The Israelites came to Egypt with everything that a name connotes – they were truly what the Bible elsewhere (Num. 16:2) calls anshei shem (men of name). And yet from these heights, the Egyptian exile would bring them down to this status’ very opposite, that of men with no names. In this way, the Torah shows that the Israelites had become men who could simply be ignored. On some level, it could be said that they lacked not only names, but even faces. The Israelites had become an undifferentiated mass that had no recourse other than to lie low and make sure that the group survived. But as far as the individual that a name represents, he was lost in the fields and swamps of Egyptian bondage.


1. See how I use the rabbinic reading of the Tamar narrative as an example of this in Redeeming Relevance in the Book of Exodus (Jerusalem: Urim Publications, 2010) pp. 100-102.

  1. See Ha’amek Devar on Genesis 38:6. This need not be seen as a hard and fast rule and there can be other more important considerations at play that trump this on occasion. Hence when we see the mention of a seemingly unimportant character’s name, we should not feel compelled to contrive some explanation for their importance. By the same token, it is a possibility that should generally be considered.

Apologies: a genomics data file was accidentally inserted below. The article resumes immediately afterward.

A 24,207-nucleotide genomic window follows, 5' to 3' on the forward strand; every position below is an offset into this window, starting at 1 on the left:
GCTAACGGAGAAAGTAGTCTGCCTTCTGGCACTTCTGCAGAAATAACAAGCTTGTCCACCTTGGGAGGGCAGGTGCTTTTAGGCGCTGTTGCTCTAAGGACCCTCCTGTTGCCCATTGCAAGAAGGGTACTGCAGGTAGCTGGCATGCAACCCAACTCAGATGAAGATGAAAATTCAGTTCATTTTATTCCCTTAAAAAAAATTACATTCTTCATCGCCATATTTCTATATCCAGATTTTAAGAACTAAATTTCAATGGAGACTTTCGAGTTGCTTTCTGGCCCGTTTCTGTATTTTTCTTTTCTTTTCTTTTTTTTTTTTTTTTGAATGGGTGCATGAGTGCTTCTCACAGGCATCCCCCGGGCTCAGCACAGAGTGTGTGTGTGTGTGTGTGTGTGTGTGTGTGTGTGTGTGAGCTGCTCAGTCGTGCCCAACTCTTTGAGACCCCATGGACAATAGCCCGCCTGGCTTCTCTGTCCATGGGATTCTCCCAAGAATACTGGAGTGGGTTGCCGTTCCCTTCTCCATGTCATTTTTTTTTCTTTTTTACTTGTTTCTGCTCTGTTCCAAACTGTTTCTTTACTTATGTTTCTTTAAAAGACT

2. In the examples just mentioned, we only know the name of one the three mothers, Channah, probably because she is a major character in her own right.
  3. See my article, “What’s in a Name – Ya’akov and/or Yisrael,” Jewish Bible Quarterly 40:4 (Oct – Dec 2012), p. 241. See also, Adele Reinhartz, Why Ask My Name? (Oxford: Oxford University Press, 1998), especially pp. 3-13.
  4. The Art of Biblical Narrative (New York: Basic Books, 1981), Chapter 3.
  5. See, for example, R. S. R. Hirsch and Umberto Cassuto in their respective commentaries on Exodus on 2:1.
  6. Another example of names revealed at the end of story are Zimri and Kozbi (Numbers 25:1-15).
  7. See Shmuel David Luzzato (Shadal) on Exodus 1:15 and Nechama Leibowitz’ Studies in Shemot (Jerusalem: World Zionist Organization, 1981), pp. 31-36. It should be noted that while most understand the rabbinic tradition to identify them as Jews based on TB Sotah 11b, there is a midrash (Midrash Tadshe 21, which may well be a very late midrash) that explicitly identifies them as converts from the nations.
  8. See my Redeeming Relevance in the Book of Deuteronomy (Jerusalem: Urim Publications, 2016), pp. 87-88.
  9. Shadal makes exactly this point. But Nechama Leibowitz and Amos Chacham in Da’at Mikra al Shemot (Jerusalem: Mossad HaRav Kook, 1987) p. 11, note 27, disagree. The latter bolsters his claim with the fact that the nursemaid sought for Moses was specifically Israelite and not Egyptian (2:7). Based on that, he argues that it would be reasonable that the women delivering these babies would be Israelite as well.
  10. Vayikra Rabbah 32:5.
  11. See Seforno on Exodus 1:1 who seems to be alluding to such an idea.

Rabbi Francis Nataf is an associate editor of the Jewish Bible Quarterly.




2017-10-02T08:29:55+00:00 Categories: 45:3|